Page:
Friday, March 7, 2008

Brotherhood of the Wolf

I loved this movie. It's the strangest sci fi kung fu movie ever made. The story is that a giant wolf is attacking villagers and the protagonist is sent to kill it. Well, really, you want to find out what it is. It's a scary movie and really really really cool. I was stumbling, and I came across this Wikipedia article. It was a real legend! Here's a summary:

The Beast of Gévaudan (French: La bête du Gévaudan) was a mysterious wolf-like creature that terrorised the former province of Gévaudan (modern day Lozère département), in the Margeride Mountains in south-central France from about 1764 to 1767. Many attacks took place - between 60 and 123 humans were killed – and debate continues as to the Beast's true identity. The story is a popular subject for cryptozoologists and conspiracy theorists.

The first attack that provided a description of the creature took place on 1st June of 1764. A woman from Langogne saw a large, lupine animal emerge from the trees and charge directly toward her, but it was driven away by the farm's bulls.

On the 30th of June the first official victim of the Beast was Jeanne Boulet, killed near the village of Les Hubacs, not far from Langogne.

The creature's reported method of killing was unusual for a predator, often targeting the head, and ignoring the usual areas targeted by predators, including the legs and throat. Often the head was crushed or removed. It also seemed to target people over farm animals, reportedly having an aversion to cattle; many times it would attack someone while cattle were in the same field.

There were some reports that the beast was seen with another such animal, or with young. No recorded testimony implies the presence of a man nearby.

Though it is difficult to establish an exact number of victims, an estimate based on official documents gives over 198 attacks, including 36 wounded and 88 dead. Other sources could expand these results to over 306 attacks, including 51 wounded and 123 dead. The Beast's preference towards women and children is perhaps due to their working the country-side farms in pairs or even alone, making themselves easier targets. Men, however, tended to have objects that could be used as weapons, such as sickles and scythes, and often worked the fields in large groups.

Various explanations were offered at the time of the attacks. They ranged from exaggerated accounts of wolf attacks, to a loup-garou (werewolf) all the way to the beast being a punishment from God, or perhaps an unholy creature summoned by a sorcerer.

Though wolves in the wild usually avoid contact with humans, they will attack livestock when their natural prey runs out. Conversely, the Beast itself was said to have taken exclusively human victims, ignoring the livestock present in the area. Some experts, however, state that wolves at the time may have been more aggressive than their modern-day counterparts, saying that today's generation of shy wolves is the result of natural selection favouring animals which were less prone to attacking humans with firearms. The areas in the world today where wolf attacks are still a common occurrence are usually poverty-stricken with a general lack of predator control technology.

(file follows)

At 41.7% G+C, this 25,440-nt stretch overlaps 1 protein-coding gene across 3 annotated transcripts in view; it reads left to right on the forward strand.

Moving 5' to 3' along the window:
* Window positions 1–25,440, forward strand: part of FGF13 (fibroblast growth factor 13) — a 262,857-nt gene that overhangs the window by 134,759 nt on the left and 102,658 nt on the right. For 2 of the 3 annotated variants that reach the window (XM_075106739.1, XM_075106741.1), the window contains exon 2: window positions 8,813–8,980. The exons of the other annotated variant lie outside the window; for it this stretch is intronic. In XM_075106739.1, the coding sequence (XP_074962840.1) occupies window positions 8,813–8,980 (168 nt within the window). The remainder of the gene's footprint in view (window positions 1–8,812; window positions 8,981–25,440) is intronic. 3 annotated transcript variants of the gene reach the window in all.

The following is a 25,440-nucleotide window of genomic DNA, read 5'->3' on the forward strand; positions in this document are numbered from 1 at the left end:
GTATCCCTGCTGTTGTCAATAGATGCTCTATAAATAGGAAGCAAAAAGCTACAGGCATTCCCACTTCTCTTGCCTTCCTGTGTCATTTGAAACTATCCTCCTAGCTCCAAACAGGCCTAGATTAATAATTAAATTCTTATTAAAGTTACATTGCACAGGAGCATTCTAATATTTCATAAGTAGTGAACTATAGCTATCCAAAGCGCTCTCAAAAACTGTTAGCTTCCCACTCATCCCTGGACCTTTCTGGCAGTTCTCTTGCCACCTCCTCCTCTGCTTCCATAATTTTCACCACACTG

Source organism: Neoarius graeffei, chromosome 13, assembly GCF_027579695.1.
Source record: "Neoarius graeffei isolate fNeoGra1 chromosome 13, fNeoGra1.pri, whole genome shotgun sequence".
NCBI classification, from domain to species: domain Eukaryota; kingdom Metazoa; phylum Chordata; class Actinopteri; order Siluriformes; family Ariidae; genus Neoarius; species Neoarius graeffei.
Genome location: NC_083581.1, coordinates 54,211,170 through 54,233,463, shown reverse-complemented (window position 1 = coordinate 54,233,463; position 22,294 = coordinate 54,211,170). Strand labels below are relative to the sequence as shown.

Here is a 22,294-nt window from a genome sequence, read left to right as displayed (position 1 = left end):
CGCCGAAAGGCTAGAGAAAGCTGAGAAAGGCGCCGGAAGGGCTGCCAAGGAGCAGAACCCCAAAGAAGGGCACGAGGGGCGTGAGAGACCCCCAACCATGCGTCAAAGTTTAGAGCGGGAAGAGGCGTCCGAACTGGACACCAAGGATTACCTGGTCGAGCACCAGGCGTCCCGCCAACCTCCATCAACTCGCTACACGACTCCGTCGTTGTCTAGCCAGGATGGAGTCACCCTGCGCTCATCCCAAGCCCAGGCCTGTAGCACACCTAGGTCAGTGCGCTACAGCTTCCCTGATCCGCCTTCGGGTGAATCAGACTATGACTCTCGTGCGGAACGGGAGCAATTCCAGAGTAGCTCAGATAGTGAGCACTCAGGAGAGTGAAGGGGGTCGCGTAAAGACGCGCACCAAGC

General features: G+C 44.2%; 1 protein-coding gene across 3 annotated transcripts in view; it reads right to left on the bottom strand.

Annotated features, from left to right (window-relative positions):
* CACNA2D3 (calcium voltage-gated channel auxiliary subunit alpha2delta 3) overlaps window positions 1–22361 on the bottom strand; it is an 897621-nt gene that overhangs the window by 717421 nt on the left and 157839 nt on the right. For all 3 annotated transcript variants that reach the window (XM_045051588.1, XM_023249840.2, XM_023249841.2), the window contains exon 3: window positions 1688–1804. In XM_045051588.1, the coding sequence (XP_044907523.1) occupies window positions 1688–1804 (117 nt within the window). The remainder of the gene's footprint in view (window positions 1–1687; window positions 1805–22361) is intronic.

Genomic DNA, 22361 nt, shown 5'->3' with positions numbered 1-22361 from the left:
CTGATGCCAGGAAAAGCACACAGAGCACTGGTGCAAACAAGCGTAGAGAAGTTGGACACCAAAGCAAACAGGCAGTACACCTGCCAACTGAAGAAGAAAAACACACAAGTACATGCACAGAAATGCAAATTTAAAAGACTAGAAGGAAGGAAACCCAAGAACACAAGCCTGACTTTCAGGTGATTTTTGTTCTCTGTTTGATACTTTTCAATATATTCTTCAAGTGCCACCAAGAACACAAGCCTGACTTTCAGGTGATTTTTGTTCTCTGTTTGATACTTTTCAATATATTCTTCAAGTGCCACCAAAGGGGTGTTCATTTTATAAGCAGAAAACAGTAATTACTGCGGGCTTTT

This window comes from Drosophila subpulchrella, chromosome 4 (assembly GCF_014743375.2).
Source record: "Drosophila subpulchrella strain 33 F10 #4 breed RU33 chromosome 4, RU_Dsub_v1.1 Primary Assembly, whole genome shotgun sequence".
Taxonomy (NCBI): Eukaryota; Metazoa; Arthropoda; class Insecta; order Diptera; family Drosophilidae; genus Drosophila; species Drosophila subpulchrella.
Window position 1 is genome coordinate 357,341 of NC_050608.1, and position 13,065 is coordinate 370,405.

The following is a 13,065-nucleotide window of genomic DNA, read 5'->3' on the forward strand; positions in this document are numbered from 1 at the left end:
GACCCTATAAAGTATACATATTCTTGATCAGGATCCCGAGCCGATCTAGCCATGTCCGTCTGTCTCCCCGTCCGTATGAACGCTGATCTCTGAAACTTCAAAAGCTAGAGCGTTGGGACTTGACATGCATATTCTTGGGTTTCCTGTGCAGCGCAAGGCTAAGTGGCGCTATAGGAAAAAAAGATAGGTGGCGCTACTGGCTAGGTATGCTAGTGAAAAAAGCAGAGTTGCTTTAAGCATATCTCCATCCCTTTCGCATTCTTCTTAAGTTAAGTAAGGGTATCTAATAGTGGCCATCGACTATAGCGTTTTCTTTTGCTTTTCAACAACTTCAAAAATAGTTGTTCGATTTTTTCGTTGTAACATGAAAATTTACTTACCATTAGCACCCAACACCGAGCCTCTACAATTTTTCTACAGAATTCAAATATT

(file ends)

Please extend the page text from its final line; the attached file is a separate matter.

Other theories say the beast may have been an escaped captive exotic animal such as a hyena. Two species have been known to attack humans: the striped hyena of Africa, the Middle East, Pakistan and western India and the larger spotted hyena of Africa. Hyenas are known to inflict injuries similar to the Beast of Gevaudan, primarily biting the facial regions when attacking humans; however hyenas do not have the smooth running gait ascribed to the Beast, and are not good at jumping. According to Loren Coleman's Cryptozoology A to Z, page 35, a taxidermist at the National Museum of Natural History in Paris, Franz Jullien by name, discovered that an animal similar to the description and listed as shot by Jean Chastel, had been stuffed and was on display from 1766 to 1819. It had been definitely identified as an African striped hyena.

Another explanation is that the beast was some form of domestic dog or hybrid. This theory has found support from, among many others, naturalist Michel Louis, author of the book La bête du Gévaudan: L'innocence des loups (The Beast of Gévaudan: The innocence of wolves). The beast may have been a wolfdog, according to the TV show Animal X . Wolf-dog hybrids were usually noted as not sharing their wolf parent's fear of man and it would have also been quite trainable, perhaps lending further credence to the reports that the Beast was seen in the company of a human.

Some have suggested that a male lion imported from Africa was responsible, and this was the explanation used in the film Brotherhood of the Wolf. Proponents of this theory have noted how there are similarities between a male lion and contemporary drawings of the beast. Critics have argued that the local people would have recognized and identified a lion, due to the fact that lions had appeared on various coat of arms at the time.

I think it's really interesting.


Giraffeman said...

It's a scary movie. It could have been one of Tabby's ancestors that did this. He isn't mean like them though. But he does look like a lion. Especially when he yawns when I walk into a room. He does that cause he thinks I'm boring

Anonymous said...

On my travels I visited Gevaudan, the stories of the beast are still being told to this day.
Although there is no doubt (due to the evidence, and numerous reports)that a beast of some sort stalked the land, it has now become more legend and myth than anything else.
While I was there the locals held a festival known as " the wolf festival" in which they celebrate what took place.
Strange how such a terror has now entered pular culture.
As for the film, I think it is beautifully shot and a rattling good yarn.